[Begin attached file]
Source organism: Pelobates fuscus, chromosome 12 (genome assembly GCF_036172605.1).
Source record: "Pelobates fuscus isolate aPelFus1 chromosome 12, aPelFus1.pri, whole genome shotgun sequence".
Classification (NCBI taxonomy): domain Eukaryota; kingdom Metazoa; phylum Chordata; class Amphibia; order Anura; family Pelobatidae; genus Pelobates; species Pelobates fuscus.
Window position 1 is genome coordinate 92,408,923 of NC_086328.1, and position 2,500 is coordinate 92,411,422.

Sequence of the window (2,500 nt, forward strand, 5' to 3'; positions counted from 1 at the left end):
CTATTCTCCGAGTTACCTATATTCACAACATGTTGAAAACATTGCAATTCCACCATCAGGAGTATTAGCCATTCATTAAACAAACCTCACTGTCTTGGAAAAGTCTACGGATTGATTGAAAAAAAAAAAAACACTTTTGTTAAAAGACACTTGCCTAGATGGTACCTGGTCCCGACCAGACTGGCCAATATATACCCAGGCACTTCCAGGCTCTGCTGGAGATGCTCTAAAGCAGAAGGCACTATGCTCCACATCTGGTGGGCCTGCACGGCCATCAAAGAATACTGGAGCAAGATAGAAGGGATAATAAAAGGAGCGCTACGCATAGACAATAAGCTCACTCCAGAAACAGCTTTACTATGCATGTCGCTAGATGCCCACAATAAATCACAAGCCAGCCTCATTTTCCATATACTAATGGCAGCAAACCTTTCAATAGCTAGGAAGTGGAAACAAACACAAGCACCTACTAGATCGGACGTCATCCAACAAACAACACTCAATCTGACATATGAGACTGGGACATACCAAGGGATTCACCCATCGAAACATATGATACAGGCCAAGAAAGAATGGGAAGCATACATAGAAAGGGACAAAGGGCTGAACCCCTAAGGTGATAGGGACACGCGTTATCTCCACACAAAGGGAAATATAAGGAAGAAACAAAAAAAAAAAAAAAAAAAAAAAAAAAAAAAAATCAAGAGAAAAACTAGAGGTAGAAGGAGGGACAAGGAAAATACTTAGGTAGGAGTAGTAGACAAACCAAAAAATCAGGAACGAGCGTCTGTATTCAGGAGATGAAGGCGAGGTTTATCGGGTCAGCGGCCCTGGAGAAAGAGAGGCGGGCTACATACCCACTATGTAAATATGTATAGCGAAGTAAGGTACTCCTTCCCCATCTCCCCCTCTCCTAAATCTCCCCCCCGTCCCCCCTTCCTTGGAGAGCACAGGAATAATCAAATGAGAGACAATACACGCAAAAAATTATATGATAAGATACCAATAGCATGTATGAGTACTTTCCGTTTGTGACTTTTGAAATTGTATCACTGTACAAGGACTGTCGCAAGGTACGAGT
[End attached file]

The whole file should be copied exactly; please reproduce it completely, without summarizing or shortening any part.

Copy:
Source organism: Pelobates fuscus, chromosome 12 (genome assembly GCF_036172605.1).
Source record: "Pelobates fuscus isolate aPelFus1 chromosome 12, aPelFus1.pri, whole genome shotgun sequence".
Classification (NCBI taxonomy): domain Eukaryota; kingdom Metazoa; phylum Chordata; class Amphibia; order Anura; family Pelobatidae; genus Pelobates; species Pelobates fuscus.
Window position 1 is genome coordinate 92,408,923 of NC_086328.1, and position 2,500 is coordinate 92,411,422.

Sequence of the window (2,500 nt, forward strand, 5' to 3'; positions counted from 1 at the left end):
CTATTCTCCGAGTTACCTATATTCACAACATGTTGAAAACATTGCAATTCCACCATCAGGAGTATTAGCCATTCATTAAACAAACCTCACTGTCTTGGAAAAGTCTACGGATTGATTGAAAAAAAAAAAAACACTTTTGTTAAAAGACACTTGCCTAGATGGTACCTGGTCCCGACCAGACTGGCCAATATATACCCAGGCACTTCCAGGCTCTGCTGGAGATGCTCTAAAGCAGAAGGCACTATGCTCCACATCTGGTGGGCCTGCACGGCCATCAAAGAATACTGGAGCAAGATAGAAGGGATAATAAAAGGAGCGCTACGCATAGACAATAAGCTCACTCCAGAAACAGCTTTACTATGCATGTCGCTAGATGCCCACAATAAATCACAAGCCAGCCTCATTTTCCATATACTAATGGCAGCAAACCTTTCAATAGCTAGGAAGTGGAAACAAACACAAGCACCTACTAGATCGGACGTCATCCAACAAACAACACTCAATCTGACATATGAGACTGGGACATACCAAGGGATTCACCCATCGAAACATATGATACAGGCCAAGAAAGAATGGGAAGCATACATAGAAAGGGACAAAGGGCTGAACCCCTAAGGTGATAGGGACACGCGTTATCTCCACACAAAGGGAAATATAAGGAAGAAACAAAAAAAAAAAAAAAAAAAAAAAAAAAAAAAAATCAAGAGAAAAACTAGAGGTAGAAGGAGGGACAAGGAAAATACTTAGGTAGGAGTAGTAGACAAACCAAAAAATCAGGAACGAGCGTCTGTATTCAGGAGATGAAGGCGAGGTTTATCGGGTCAGCGGCCCTGGAGAAAGAGAGGCGGGCTACATACCCACTATGTAAATATGTATAGCGAAGTAAGGTACTCCTTCCCCATCTCCCCCTCTCCTAAATCTCCCCCCCGTCCCCCCTTCCTTGGAGAGCACAGGAATAATCAAATGAGAGACAATACACGCAAAAAATTATATGATAAGATACCAATAGCATGTATGAGTACTTTCCGTTTGTGACTTTTGAAATTGTATCACTGTACAAGGACTGTCGCAAGGTACGAGT